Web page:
The Rolex Explorer II reference 16550 is a reference that, for many flies under the radar. At the same time, It is part of one of Rolex’s most popular model lines – a model which has been around for several decades.

The first Rolex Explorer II was released in 1971 and was specifically developed for spelunkers, cave explorers. With that said, the name of this model reveals what this watch is all about. This is a model that is, just like most of Rolex’s watches, built for a purpose. Over time, Rolex has also widened its marketing campaigns to not only include spelunkers (after all, it is, in general, a rather niche activity), to include many different types of exploring activities such as hiking, mountain climbing, and more.

The Explorer II has a few key features that make it stand out and which are also crucial for spelunkers. That is, excellent lume which enables the wearer to read the time in a cave, a robust case that can handle damp spaces, and of course an additional GMT hand with a 24-hour bezel which helps the wearer distinguish from day and night.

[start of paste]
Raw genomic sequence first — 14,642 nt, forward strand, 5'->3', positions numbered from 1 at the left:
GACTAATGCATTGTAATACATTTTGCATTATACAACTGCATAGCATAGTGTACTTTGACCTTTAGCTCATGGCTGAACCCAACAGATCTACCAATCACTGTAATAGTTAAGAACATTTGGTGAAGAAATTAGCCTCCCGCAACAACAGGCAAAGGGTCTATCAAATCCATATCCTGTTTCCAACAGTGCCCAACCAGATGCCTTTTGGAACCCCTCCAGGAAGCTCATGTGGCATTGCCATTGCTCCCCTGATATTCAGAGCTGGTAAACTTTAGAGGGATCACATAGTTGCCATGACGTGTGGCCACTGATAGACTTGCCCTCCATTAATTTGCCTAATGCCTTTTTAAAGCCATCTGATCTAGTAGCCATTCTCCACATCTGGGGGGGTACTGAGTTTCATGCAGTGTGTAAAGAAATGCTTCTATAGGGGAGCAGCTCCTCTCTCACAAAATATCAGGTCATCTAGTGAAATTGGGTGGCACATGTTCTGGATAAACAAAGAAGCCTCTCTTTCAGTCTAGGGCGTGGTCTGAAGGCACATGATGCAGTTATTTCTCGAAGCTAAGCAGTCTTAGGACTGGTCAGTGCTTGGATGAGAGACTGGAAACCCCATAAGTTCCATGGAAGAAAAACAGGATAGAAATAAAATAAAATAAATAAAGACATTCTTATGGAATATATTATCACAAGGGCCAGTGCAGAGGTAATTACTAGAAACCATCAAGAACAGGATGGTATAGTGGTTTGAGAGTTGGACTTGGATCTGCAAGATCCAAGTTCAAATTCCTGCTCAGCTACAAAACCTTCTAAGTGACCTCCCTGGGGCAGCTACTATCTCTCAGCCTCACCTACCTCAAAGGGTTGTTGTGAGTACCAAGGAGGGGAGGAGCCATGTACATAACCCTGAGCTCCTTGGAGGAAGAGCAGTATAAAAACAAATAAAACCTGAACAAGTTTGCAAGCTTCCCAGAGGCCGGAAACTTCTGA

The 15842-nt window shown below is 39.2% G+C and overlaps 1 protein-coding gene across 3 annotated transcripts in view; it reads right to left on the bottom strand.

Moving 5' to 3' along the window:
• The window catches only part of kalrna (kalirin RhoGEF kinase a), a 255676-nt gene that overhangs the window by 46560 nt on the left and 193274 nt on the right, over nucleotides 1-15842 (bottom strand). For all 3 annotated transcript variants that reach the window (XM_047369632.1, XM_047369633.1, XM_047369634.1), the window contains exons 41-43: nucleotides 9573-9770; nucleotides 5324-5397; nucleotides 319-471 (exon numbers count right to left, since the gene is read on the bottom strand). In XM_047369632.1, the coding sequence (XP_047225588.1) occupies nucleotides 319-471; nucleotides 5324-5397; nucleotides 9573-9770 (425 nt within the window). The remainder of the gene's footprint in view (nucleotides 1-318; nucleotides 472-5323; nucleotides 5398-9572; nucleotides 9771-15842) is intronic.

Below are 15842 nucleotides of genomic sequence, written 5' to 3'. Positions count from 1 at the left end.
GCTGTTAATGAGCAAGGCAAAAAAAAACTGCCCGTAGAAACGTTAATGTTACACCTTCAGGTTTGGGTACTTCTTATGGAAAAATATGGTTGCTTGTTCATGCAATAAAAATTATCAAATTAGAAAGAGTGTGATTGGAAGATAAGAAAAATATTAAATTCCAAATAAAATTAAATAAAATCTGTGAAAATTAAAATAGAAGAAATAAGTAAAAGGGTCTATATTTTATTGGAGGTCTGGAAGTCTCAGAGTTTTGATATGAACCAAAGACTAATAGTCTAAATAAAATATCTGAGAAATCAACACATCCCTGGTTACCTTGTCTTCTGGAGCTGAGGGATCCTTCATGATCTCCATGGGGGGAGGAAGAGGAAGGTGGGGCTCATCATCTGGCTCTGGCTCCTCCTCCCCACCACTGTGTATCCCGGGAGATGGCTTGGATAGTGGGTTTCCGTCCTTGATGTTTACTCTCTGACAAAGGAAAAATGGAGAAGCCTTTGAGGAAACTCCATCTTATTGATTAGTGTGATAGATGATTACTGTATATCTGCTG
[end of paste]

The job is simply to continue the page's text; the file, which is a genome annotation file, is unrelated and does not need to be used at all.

Over the years, Rolex has released numerous iterations of the Explorer II – revising and building upon its model in traditional Rolex fashion by following its winning formula ”evolution, not revolution”.

In this article, we are looking closer at one particular reference of the Explorer II, specifically the Rolex Explorer II 16550, often known as the cream dial.

Rolex Explorer II 16550 Cream dial – a complete guide

The Rolex Explorer II 16550 is the second generation Explorer II following the first model reference 1655. The Explorer II 16550 was originally released in 1985 and is now known as a transitional reference. The reason why it is called a transitional model is that it bridged the gap between the 1655 and 16570.

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In addition, the 16550 would only come to be in production for about 4 years until 1988 when it was discontinued and replaced by the reference 16570. As a result of its short production period and for being a transitional reference, there are relatively few pieces made in comparison to the 16570. This has led it to become more of a collector’s reference than many others. At the same time, it is a less popular and less-known reference amongst the general public. This means that technically, it is one of the rarest Explorer II references today.